Try This Twist on a Chanukah Favorite

Try This Twist on a Chanukah Favorite

Sweet potatoes offer lots of nutrition compared to potatoes! Very high in vitamin A and a good source of vitamins E and C, B vitamins, manganese, potassium and dietary fiber, they’re a great choice if you’re looking for a different starch.

Go healthy this Chanukah and use sweet potatoes when making latkes. They crisp up nicely and are really tasty.

What’s more, as a complex carbohydrate food, sweet potatoes offer a lower glycemic index rating; that’s because it digests slowly, causing a gradual rise in blood sugar so you feel satisfied longer. With all that, it’s time to move sweet potatoes to the “good” carb list!

But how to incorporate them into the dishes traditionally served at Chanukah?

How about sweet potato latkes, which make a colorful addition to any meal?

The addition of a variety of vegetables to the sweet potato batter adds texture and nutrition to this easy recipe. The best part is that you can use any vegetable you like, and you can either fry the latkes on the stove or bake them in the oven to cut calories.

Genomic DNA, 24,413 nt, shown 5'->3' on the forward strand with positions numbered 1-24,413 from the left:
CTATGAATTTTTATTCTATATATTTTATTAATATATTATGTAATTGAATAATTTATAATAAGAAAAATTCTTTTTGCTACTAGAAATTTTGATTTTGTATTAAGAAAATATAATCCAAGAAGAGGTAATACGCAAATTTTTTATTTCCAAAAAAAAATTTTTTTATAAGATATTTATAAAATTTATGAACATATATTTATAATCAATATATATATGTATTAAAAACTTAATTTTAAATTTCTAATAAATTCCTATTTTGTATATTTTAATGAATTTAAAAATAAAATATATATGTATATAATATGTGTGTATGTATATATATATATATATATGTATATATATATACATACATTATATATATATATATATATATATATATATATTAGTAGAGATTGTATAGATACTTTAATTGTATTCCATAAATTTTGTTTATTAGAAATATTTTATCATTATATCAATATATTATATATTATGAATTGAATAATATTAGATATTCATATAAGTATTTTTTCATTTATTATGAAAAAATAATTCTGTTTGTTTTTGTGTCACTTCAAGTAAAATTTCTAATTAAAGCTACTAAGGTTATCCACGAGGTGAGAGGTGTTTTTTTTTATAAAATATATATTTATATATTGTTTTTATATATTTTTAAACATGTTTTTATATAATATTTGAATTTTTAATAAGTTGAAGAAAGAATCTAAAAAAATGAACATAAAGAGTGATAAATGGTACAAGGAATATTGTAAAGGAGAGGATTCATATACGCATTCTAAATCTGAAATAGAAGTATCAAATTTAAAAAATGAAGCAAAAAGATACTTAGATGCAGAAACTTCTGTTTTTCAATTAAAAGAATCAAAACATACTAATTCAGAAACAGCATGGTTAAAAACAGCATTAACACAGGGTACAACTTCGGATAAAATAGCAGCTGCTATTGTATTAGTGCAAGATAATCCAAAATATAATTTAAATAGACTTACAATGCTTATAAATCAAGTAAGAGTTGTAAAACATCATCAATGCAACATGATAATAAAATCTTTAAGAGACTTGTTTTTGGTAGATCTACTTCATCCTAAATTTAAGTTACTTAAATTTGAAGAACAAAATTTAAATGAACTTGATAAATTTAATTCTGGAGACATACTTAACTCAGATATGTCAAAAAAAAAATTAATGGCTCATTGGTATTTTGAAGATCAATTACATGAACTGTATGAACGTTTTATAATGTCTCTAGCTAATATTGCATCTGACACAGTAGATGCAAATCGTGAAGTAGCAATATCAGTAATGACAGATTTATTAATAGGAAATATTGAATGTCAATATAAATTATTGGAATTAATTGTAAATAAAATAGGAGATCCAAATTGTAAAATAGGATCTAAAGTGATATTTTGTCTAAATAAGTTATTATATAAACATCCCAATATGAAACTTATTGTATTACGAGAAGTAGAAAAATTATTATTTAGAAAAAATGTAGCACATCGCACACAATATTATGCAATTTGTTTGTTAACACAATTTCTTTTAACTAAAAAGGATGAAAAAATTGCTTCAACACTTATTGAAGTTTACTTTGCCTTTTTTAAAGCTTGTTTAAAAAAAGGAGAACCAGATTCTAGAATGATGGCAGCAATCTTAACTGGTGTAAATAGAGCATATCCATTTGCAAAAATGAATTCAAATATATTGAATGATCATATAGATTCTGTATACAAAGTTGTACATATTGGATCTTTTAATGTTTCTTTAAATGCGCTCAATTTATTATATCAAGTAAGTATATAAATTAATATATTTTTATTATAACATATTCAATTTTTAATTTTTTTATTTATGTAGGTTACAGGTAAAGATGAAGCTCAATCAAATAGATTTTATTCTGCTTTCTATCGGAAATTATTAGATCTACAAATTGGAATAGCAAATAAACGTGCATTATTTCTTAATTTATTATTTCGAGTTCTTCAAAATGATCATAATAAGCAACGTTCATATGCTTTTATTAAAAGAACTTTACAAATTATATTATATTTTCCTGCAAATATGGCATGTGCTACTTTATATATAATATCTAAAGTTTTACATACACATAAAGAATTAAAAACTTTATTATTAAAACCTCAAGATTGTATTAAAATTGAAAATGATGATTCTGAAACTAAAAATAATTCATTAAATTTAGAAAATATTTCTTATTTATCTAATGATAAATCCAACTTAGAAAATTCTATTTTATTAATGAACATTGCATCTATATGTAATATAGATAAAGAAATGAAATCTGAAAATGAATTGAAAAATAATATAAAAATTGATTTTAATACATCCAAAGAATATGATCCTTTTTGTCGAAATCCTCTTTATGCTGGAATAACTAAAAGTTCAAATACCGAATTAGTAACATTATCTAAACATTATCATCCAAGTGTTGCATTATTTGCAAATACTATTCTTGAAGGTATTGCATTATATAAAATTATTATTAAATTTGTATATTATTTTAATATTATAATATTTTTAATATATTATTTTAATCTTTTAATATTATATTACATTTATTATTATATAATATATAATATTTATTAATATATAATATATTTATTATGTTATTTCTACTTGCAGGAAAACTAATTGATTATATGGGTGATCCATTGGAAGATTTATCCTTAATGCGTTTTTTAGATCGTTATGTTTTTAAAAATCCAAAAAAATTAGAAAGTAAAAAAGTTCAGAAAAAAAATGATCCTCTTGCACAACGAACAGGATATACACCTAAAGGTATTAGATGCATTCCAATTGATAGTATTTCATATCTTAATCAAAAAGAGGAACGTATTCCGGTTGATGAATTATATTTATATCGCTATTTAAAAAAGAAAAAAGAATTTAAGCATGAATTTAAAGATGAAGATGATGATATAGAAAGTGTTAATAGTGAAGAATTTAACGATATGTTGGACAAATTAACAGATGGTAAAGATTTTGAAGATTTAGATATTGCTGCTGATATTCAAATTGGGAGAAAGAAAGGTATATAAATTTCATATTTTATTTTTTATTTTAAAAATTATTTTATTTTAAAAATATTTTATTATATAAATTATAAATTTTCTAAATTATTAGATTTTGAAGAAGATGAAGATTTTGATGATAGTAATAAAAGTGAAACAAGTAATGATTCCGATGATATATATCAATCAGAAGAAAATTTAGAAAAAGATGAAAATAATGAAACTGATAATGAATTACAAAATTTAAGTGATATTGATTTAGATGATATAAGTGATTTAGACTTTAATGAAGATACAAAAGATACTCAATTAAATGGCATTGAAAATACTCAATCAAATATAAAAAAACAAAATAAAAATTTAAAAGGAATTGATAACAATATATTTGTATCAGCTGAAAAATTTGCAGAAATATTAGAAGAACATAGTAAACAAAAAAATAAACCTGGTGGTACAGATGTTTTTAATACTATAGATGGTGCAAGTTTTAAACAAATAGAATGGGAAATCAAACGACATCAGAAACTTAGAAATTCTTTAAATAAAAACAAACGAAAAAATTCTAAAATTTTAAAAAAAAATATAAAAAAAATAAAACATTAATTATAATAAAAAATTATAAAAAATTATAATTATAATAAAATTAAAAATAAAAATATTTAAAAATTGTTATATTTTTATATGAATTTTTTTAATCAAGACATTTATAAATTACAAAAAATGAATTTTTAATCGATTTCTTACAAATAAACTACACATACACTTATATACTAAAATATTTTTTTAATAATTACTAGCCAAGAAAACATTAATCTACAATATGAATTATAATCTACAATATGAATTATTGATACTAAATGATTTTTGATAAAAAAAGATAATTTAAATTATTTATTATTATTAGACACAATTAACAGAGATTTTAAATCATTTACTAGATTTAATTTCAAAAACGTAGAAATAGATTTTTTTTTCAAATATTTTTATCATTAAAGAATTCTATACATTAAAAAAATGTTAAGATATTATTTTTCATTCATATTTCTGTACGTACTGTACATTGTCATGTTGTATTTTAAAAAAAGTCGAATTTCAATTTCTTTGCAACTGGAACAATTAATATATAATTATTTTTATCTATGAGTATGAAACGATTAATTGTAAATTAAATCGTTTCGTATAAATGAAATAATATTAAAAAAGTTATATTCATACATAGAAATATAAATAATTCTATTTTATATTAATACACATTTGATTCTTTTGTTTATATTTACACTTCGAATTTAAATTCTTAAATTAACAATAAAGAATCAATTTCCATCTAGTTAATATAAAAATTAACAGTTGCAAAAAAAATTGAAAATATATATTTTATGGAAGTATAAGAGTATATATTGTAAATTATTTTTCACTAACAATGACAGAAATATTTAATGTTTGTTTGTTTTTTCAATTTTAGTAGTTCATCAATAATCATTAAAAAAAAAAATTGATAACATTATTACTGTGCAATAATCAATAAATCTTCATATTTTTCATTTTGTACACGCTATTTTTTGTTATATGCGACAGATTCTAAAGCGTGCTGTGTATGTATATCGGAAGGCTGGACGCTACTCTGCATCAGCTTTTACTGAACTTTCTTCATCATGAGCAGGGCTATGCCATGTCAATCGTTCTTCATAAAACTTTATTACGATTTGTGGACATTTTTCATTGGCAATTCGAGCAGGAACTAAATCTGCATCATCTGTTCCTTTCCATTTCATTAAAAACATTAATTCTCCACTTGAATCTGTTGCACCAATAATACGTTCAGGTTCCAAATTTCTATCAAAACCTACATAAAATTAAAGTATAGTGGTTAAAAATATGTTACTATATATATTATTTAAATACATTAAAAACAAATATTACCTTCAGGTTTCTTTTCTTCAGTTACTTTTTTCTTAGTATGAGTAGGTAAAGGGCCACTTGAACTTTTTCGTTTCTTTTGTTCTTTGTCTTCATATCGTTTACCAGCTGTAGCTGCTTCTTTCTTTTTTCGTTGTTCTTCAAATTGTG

• 1 medium onion
  • 1 large potato, peeled (Idaho or Yukon Gold)
  • 2 large sweet potatoes, peeled
  • 1 medium to large carrot
  • 1 red pepper
  • 2 eggs (or ½-cup fat-free liquid egg substitute)
  • 1/3-cup matzah meal or whole-wheat flour
  • Pinch of baking powder (¼ tsp.)
  • 2 tsp. salt (or to taste)
  • ½-tsp. turmeric
  • 1 tsp. pepper (or to taste)
  • ½-cup oil, for frying*
  • plain Greek yogurt (optional topping)
  • unsweetened applesauce and cinnamon (optional topping)

* If baking, pour oil into a small bowl for “painting” latkes before they are placed in the oven.


  1. In a large bowl, grate the vegetables one-by-one, using a hand grater or the food processor. If using a food processor, do not overprocess – try to retain some texture.
  2. Add eggs and remaining ingredients (except for the oil), mixing until batter is well-blended. If the mixture is watery, add another small handful of flour or matzo meal.
  3. To fry on stove, heat oil in a large skillet at medium high. Add spoonfuls of batter to hot oil. Brown on both sides for three to five minutes or until latkes are golden brown and firm. Remove latkes to drain on paper towels for a few minutes. Can be served right away or re-heated later.
  4. To bake in oven, first use a basting brush to “paint” a thin layer of oil on a baking pan where you will place each latke. Place the pancakes, then use the brush to lightly paint the top of each latke. Bake at 375°F, using the middle rack of your oven, for 10 to 15 minutes on each side, until golden brown and crispy. Baking time can depend on size and moisture level, so keep an eye on them.

BY SAFA NOOROMID / For the Atlanta Jewish Times

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